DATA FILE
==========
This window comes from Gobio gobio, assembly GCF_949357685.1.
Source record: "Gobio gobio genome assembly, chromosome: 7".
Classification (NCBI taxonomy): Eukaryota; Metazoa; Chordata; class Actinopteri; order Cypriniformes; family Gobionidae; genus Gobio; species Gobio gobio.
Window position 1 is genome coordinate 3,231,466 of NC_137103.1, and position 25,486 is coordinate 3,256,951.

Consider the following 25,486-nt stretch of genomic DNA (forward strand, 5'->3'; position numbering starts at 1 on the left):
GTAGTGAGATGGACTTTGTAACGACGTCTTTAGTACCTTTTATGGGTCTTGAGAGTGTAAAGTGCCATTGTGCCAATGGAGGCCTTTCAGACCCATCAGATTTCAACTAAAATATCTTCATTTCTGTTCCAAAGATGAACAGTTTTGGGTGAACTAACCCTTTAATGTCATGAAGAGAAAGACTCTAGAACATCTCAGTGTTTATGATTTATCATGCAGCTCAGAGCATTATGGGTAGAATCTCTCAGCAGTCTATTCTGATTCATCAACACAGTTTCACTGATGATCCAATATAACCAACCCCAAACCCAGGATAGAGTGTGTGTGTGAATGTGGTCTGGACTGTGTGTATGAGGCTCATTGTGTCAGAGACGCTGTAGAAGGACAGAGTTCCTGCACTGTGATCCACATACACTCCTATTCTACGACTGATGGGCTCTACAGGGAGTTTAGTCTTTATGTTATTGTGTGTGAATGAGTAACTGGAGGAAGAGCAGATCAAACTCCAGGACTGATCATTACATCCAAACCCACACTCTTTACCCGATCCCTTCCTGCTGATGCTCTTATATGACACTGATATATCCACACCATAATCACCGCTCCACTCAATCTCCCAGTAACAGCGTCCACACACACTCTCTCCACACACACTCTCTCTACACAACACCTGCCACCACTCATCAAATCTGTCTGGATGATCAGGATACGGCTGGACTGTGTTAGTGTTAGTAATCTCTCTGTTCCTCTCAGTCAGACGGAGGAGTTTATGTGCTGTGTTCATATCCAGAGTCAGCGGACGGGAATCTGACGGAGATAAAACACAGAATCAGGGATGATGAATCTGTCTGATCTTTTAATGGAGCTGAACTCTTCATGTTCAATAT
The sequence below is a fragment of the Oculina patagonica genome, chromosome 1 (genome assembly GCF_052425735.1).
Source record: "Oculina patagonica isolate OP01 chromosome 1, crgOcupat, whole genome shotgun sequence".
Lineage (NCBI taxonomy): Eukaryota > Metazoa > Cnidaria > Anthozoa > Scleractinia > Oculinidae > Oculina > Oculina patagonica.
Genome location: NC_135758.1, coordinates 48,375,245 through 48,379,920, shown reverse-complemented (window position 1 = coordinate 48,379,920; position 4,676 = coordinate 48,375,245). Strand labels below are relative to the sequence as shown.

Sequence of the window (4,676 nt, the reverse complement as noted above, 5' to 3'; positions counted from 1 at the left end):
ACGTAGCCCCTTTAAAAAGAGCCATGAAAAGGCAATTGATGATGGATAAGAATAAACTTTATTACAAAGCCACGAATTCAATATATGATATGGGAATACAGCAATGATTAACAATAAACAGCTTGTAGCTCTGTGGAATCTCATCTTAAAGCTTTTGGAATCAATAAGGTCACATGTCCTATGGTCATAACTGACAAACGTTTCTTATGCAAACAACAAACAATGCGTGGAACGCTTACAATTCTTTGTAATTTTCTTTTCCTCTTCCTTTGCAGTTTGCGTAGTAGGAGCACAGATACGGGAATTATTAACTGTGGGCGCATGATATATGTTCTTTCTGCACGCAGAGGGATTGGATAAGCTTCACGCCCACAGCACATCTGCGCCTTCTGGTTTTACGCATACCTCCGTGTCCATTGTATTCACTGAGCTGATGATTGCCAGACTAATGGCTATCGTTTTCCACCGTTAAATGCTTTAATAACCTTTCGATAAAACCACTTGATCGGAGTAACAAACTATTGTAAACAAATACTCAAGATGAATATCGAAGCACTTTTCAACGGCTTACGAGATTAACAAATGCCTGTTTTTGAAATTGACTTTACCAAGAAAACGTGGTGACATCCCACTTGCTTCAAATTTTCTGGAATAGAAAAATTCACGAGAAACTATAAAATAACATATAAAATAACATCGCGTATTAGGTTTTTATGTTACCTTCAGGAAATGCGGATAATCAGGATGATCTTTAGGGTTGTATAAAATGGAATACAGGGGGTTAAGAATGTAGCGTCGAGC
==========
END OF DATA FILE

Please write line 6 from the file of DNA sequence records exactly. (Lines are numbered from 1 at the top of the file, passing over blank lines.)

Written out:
GTAGTGAGATGGACTTTGTAACGACGTCTTTAGTACCTTTTATGGGTCTTGAGAGTGTAAAGTGCCATTGTGCCAATGGAGGCCTTTCAGACCCATCAGATTTCAACTAAAATATCTTCATTTCTGTTCCAAAGATGAACAGTTTTGGGTGAACTAACCCTTTAATGTCATGAAGAGAAAGACTCTAGAACATCTCAGTGTTTATGATTTATCATGCAGCTCAGAGCATTATGGGTAGAATCTCTCAGCAGTCTATTCTGATTCATCAACACAGTTTCACTGATGATCCAATATAACCAACCCCAAACCCAGGATAGAGTGTGTGTGTGAATGTGGTCTGGACTGTGTGTATGAGGCTCATTGTGTCAGAGACGCTGTAGAAGGACAGAGTTCCTGCACTGTGATCCACATACACTCCTATTCTACGACTGATGGGCTCTACAGGGAGTTTAGTCTTTATGTTATTGTGTGTGAATGAGTAACTGGAGGAAGAGCAGATCAAACTCCAGGACTGATCATTACATCCAAACCCACACTCTTTACCCGATCCCTTCCTGCTGATGCTCTTATATGACACTGATATATCCACACCATAATCACCGCTCCACTCAATCTCCCAGTAACAGCGTCCACACACACTCTCTCCACACACACTCTCTCTACACAACACCTGCCACCACTCATCAAATCTGTCTGGATGATCAGGATACGGCTGGACTGTGTTAGTGTTAGTAATCTCTCTGTTCCTCTCAGTCAGACGGAGGAGTTTATGTGCTGTGTTCATATCCAGAGTCAGCGGACGGGAATCTGACGGAGATAAAACACAGAATCAGGGATGATGAATCTGTCTGATCTTTTAATGGAGCTGAACTCTTCATGTTCAATAT